Setting up a new mailing list is as easy as “just add water,” but building a subscriber base, creating conversations, and making a new list known requires some heavy lifting and a dose of fertilizer.
Naturally, it takes more than just a single list owner to make a mailing list. If the list is part of a committee or other defined group, automatically adding members to the list, giving them the option of opting-out, is the obvious route. Some members may not want to participate, and others may prefer to use another e-mail address. If the list is an open list, you’ll want to cross-pollinate by promoting the list to potential subscribers. Publicize the list on other lists, in print and online publications, on relevant websites, and get the news about the new list out to bloggers. Stagger the press releases to grow interest in the list incrementally, to keep interest levels up, and to introduce new subscribers to a party that’s already in full swing.
There’s nothing lonelier than a list with a solid subscriber core and no action. Seed the list with pertinent posts to encourage and direct discussion, even if means privately asking a few co-conspirators to help the list along. Conversation begets conversation, and it only takes a few early subscribers performing on the dance floor to get the wallflowers up from their seats and participating. Continue to monitor other relevant lists, watching for the appropriate thread and piping in when someone asks about dog law “Have you heard about this list on dog law?” Include the URL for an easy subscription method such as http://www.lawyerwithalist.com/listsubscribe, simply because clicking on a link is far easier for many would-be subscribers than following a command.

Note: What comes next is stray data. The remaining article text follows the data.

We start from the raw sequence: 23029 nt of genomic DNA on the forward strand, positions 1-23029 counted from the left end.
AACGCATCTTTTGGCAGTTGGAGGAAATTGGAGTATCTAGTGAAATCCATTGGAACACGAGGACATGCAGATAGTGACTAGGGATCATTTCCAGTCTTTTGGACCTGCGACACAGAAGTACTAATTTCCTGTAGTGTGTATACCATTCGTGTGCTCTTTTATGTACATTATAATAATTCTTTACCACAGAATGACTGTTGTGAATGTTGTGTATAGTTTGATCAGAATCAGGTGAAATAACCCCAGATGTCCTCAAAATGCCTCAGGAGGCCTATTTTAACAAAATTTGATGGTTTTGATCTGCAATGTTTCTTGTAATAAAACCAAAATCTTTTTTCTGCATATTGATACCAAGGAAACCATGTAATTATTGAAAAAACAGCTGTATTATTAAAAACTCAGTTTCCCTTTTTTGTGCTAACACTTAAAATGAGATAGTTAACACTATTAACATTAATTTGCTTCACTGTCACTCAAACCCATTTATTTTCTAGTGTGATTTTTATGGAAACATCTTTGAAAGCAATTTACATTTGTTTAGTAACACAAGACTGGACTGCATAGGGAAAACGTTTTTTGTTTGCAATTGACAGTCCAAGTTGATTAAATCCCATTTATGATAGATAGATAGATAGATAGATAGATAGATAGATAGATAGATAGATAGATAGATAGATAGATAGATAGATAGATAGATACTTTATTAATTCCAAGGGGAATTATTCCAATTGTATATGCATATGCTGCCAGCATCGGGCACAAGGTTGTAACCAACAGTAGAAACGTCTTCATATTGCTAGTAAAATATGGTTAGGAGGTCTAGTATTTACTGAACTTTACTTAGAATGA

Count on about six months for a new list to develop and grow legs. Nurture the list, tending to it like a hothouse tomato, weeding away the chaff and weak branches, and hope that it takes root.